• For students in a structural danger-zone while drafting, I occasionally encourage them to take their draft and go backwards to sticky notes. Sometimes pulling the ideas apart helps students see a better, more cohesive order to their thoughts.

Do your students use sticky notes to organize their writing? For brainstorming? How do they work in your classroom? Leave a comment below or connect with us on Twitter: @rebekahodell1 and @allisonmarchett.


Mentor Text Wednesday: Ken Tucker’s Review of Pharrell’s New Album


Mentor Text: Tucker, Ken. “Pharrell Williams: Just Exhilaratingly Happy”. 6 March 2014. 

Technique: Using Figurative Language as Evidence


Ken Tucker read his review of Pharrell’s new album on Fresh Air as I drove home after work one Friday. “A MENTOR TEXT!” I screeched. (Literally.) And sometimes — the most wonderful times — we find mentor texts this way, in moments of spontaneous inspiration, rather than hours of deep searching.

In my current workshop on the technique of using evidence, my students are prone to view evidence only in its driest iterations —  for them, statistics are evidence. Quotes from the text are evidence. Expert testimony is evidence.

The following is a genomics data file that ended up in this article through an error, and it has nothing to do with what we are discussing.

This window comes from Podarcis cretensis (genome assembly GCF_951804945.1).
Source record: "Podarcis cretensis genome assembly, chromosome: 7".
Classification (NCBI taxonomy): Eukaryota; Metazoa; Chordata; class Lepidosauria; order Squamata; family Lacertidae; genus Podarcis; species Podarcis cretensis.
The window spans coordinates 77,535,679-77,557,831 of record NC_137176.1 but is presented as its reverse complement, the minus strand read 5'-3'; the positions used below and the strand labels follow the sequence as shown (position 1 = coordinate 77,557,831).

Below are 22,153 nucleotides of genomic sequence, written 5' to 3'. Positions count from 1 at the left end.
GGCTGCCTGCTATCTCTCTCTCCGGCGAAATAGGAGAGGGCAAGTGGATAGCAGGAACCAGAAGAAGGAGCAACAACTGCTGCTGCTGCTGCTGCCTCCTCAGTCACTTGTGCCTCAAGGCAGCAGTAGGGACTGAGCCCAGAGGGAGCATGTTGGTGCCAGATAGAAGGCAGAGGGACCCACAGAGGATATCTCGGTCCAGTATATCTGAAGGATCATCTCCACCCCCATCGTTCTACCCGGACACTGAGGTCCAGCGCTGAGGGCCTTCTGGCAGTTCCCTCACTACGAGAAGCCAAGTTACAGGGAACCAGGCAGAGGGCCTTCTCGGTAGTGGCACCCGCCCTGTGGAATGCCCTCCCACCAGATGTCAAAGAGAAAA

But I want them to see that evidence is anything in our writing that illustrates or supports the point we are trying to make, the perspective we are trying to present. Evidence is both the logical facts we present and the playful way we mold our language.

What jumped out at me as I listened was Tucker’s use of figurative language. When we use figurative language — making comparisons, using idioms, engaging in hyperbole — we are supporting our point in a different way. We are illustrating our perspective by helping the reader make connections. I was struck by this particular piece because Tucker’s review wasn’t a lilting narrative. It wasn’t a “This I Believe” essay. This was a critical review using figurative language to illustrate its point to incredible effect.

How I Used It: 

I used it really simply.

I gave students a definition of figurative language & five kinds of figurative language on which to hone in: